Game of Thrones … For Those Who Arrived Late to the Game

Jon Snow (Kit Harington) and Daenerys Targaryen (Emilia Clarke) in the last season of Game of Thrones. (Photo courtesy of HBO)

Earlier this year, a friend mentioned that while writing an email about Game of Thrones, her spellchecker corrected her wrong spelling of Westeros. Apparently the digital world had achieved Game of Thrones saturation, while my husband and I still belonged to a shrinking minority who never learned that “winter is coming.”

So we decided that by viewing the entire first episode—or however many minutes we could handle, we’d feel satisfied that we’d given this fantasy series a fair try. Fast-forward to eight days later. As we approached the end of Season One, we wondered how we had overlooked a TV epic of this caliber.

Every once in a great while, a writer comes along whose written words create a universe that captures the imagination. That’s the genius of George R. R. Martin, who takes his place among storytellers like Homer, Tolkien, and George Lucas, to name a few.

Lena Heady as Queen Cersei in Season 6 of Game of Thrones (photo courtesy of HBO)

Collaborating with HBO to adapt his books for television, Martin transports us to a mythical civilization in its own time and space, complete with geographical maps and indigenous languages, codes, and customs, and a cast of hundreds with a past and a present. His kingdom of Westeros resembles Europe in the Middle Ages. And his books were inspired in part by England’s War of the Roses, a series of battles spanning 32 years during the 1400s, between two houses whose symbols were red or white roses: the Houses of York and Lancaster. Sounds like Houses Stark and Lannister to me.

Queen Daenerys (Emilia Clarke) and Tyrion Lannister (Peter Dinklage). Photo courtesy of HBO.

GoT viewers are treated to a masterpiece of sophisticated storylines and clever, crisscrossing plots. Settings are spectacular. Riveting conversations share simple wisdom doused with humor, especially from Tyrion Lannister, played to perfection by Peter Dinklage. Extraordinary casting (including familiar faces such as Dinklage, Sean Bean, Diana Rigg, Charles Dance, and Mark Addy, and less familiar faces like Kit Harington, Maisie Williams, and Emilia Clarke) offers scores of fascinating characters ranging from moral and wise to misguided, deceptive, or psychopathic, and some who alternate between hateful and good. And there are brave and inspiring women who master the skill of the sword and are never intimidated by men.

Brienne of Tarth (Gwendoline Christie) is the first women of the Seven Kingdoms to become a knight. (Photo by Helen Sloan, courtesy of HBO)

And yes, there’s plenty of violence. Beheadings are fashionable. Flying dragons breathe fire. And there’s an army of the dead that can’t be killed. No, not my taste either. But trust me, it all works. And some of the battle scenes are so enchanting they take your breath away. Every scene, every character, every minute dazzles. And I’m jonesing for more.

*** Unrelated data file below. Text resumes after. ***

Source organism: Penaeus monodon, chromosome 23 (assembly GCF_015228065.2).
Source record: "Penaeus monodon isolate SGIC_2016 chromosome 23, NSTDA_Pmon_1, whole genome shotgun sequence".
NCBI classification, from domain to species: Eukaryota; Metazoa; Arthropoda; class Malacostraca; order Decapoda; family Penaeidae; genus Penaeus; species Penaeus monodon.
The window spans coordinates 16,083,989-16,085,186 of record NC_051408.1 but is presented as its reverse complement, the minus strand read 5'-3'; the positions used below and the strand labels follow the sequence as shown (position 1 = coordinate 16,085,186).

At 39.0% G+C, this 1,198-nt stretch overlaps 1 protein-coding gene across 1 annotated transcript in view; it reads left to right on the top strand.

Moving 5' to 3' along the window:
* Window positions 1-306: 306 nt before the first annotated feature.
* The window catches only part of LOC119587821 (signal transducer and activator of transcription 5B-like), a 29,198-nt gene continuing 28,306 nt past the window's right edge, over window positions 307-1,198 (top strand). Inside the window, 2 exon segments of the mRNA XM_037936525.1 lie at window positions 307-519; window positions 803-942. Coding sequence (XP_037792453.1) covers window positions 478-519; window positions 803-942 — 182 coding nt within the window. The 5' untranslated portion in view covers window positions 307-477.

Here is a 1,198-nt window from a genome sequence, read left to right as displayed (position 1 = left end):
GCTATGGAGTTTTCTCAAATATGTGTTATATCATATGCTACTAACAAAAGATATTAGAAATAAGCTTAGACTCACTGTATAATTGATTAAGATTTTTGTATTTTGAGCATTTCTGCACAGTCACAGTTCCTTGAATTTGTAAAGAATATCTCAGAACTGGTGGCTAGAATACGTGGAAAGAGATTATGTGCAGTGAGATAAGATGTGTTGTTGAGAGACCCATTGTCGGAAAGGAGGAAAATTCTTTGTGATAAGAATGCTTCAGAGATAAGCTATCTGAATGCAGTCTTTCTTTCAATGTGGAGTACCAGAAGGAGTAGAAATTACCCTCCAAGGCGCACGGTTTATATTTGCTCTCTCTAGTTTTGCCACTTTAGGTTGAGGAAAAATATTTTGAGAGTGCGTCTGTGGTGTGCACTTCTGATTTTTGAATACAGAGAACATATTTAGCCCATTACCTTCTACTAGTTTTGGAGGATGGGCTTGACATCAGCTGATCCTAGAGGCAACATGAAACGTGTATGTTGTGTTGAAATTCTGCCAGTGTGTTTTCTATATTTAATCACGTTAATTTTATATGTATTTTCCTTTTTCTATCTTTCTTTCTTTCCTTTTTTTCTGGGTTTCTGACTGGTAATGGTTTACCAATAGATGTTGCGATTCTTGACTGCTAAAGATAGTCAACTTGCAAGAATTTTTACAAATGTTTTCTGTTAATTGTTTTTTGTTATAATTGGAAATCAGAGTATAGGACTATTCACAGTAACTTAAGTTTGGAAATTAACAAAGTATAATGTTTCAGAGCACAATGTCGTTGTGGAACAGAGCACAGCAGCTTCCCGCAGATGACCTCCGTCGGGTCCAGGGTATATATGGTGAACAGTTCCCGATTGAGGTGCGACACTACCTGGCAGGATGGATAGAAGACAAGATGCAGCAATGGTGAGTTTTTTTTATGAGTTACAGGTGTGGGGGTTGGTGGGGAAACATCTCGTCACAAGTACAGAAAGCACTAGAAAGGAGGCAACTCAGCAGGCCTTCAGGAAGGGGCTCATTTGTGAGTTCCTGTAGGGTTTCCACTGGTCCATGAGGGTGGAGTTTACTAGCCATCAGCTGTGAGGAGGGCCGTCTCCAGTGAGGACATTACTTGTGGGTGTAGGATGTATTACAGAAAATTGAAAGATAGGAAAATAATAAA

Sisters Sansa and Arya Stark (photo by Helen Sloan, courtesy of HBO)

The dense material requires great focus to follow, aided by the summaries following each episode (and, in my case, plenty of Google searches for historical details and family trees).

Jon Snow (photo courtesy of HBO)

Within the many competing Houses, the focus is the Game: to capture the Iron Throne and rule the kingdom. Aspiring rulers and their advocates resort to spying, deception, executions, and battles of any size. To seize the throne or defend it, they’re willing to risk their lives. “When you play the game of thrones, you win or you die.”

Dragon of Queen Daenerys

GoT is the perennial saga of human culture. And thirst for power is the lusty engine driving every nation and empire, whether it’s 1400s England or Martin’s Westeros or the halls of our U.S. Congress. The classics, the ancient texts, and our modern history books repeat this story over and over.

In collaboration with Martin, showrunners David Benioff and D. B. Weiss interpreted Martin’s book series, which he is still writing. The HBO series (2011 to 2019) created a fan base and zeitgeist. But when Benioff and Weiss wrote their own final episodes, the viewers rebelled. I get it. Those final minutes made me feel deeply disappointed. Storytelling is a fragile process. An unsatisfying final season—even after seven spectacular seasons—feels like hurling rocks at a shiny new Jaguar. But I’m getting over it.

Queen Daenerys (photo by Helen Sloan, courtesy of HBO)

Let’s end on a note of recognition. It took a village to create this series. I highly recommend the HBO documentaries that go behind the scenes to the writers, several directors, makeup and costume crews, multitudes of extras, and fantastic worldwide locations.

I’m late to the Game, but I’m here. Winter is coming. And so is the prequel series, which I’ll be watching as soon as it runs.

A+++ (except for the final 12 minutes)